Wednesday, 1 June 2016

A poem by Ralph Connor, stories from a collection of famous writers and the Princess Mary’s Gift Book

Now I wonder how many of our BHC recruits to the Canadian Expeditionary Force ever came across the poem Canada’s Word by Ralph Connor?

It is one of those stirring appeals for young Canadians to enlist and begins “O Canada!  A voice calls through the mist and spume, Across the wide salty leagues of foam For Aid.  Whose voice thus penetrates thy peace?  Whose?  Thy Mother’s, Canada, thy Mother’s voice."

It runs to five stanza’s and concludes “Mother, to thee!  God, to Thy help!  Quick my sword!”

There will be plenty of people who are familiar with the work of Ralph Connor who sold more than five million copies of his works in his life time.*

His real name was Charles William Gordon and as well as a writer he was a leading Church leader in the Presbyterian and United churches in Canada

During the Great War he became Chaplain of the 43rd Cameron Highlanders.

In 1916 he was made senior chaplain of Canadian Forces in England with the rank of Major.

He then proceeded to France as senior chaplain, 9th Brigade, British Expeditionary Force and he was mentioned in Imperial dispatches.*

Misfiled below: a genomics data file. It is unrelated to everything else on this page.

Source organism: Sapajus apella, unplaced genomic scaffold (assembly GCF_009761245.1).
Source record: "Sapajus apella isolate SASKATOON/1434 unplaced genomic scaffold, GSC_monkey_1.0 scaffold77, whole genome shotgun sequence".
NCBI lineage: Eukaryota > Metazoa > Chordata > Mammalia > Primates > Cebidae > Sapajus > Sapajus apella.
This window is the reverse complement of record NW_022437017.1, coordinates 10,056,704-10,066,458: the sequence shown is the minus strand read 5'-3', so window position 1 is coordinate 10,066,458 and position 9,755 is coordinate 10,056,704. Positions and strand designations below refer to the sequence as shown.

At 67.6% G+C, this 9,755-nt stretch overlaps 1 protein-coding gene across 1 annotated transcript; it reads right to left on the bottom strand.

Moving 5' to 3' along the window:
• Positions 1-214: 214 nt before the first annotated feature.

Now I have to confess I knew nothing of either Mr Connor or the Rev Dr. Charles William Gordon and only came across the poem in a book which was produced during the war and sold to raise money for The Queen’s Work for Women’s Fund which was part of the National Relief Fund.

The National Relief Fund had been launched in early August 1914 and acted as an umbrella for a large collection of charities.

The book which was simply called the Princess Mary’s Gift Book was quickly put together and published on November 27 1914 which is all the more remarkable given the wide range of contributors who included J M Barrie, Arthur Conan Doyle , H Rider Haggard, Rudyard Kipling and Baroness Orczy along with a large collection of line drawings and colour plates.

I suspect many of the stories were already in existence but in age of copyright issues the publication of the book so soon after the outbreak of war is remarkable.

The stories range from the light to the patriotic with a fair few falling back on Imperial themes, the odd more sinister tale of spies and one intriguing account of Spartan Women.

I doubt that my own great uncle Roger would have been over bothered with the book.  He was sent by the Derby Guardians in the care of Middlemore  in 1914 and after a an unhappy time on a series of farms ran away and enlisted in the CEF in 1915, changing his name and lying about his age.

By all accounts he was by the time he sailed for Canada more than a little feral and like his younger brother who was my grandfather had had little time for school
But in that odd way that these things work that poem, along with the book draws me a little closer to him.

In time I will go looking for the story of the book and in particular how many copies it sold and the amount it raised for The Queen’s ‘Work for Women Fund’, but that all seems a long way from my great uncle Roger who may or may not have been prompted to enlist on the strength of the poem Canada’s Word.

Pictures; from the book Princess Mary’s Gift Book, 1914 from the collection of David Harrop

* Ralph Connor,

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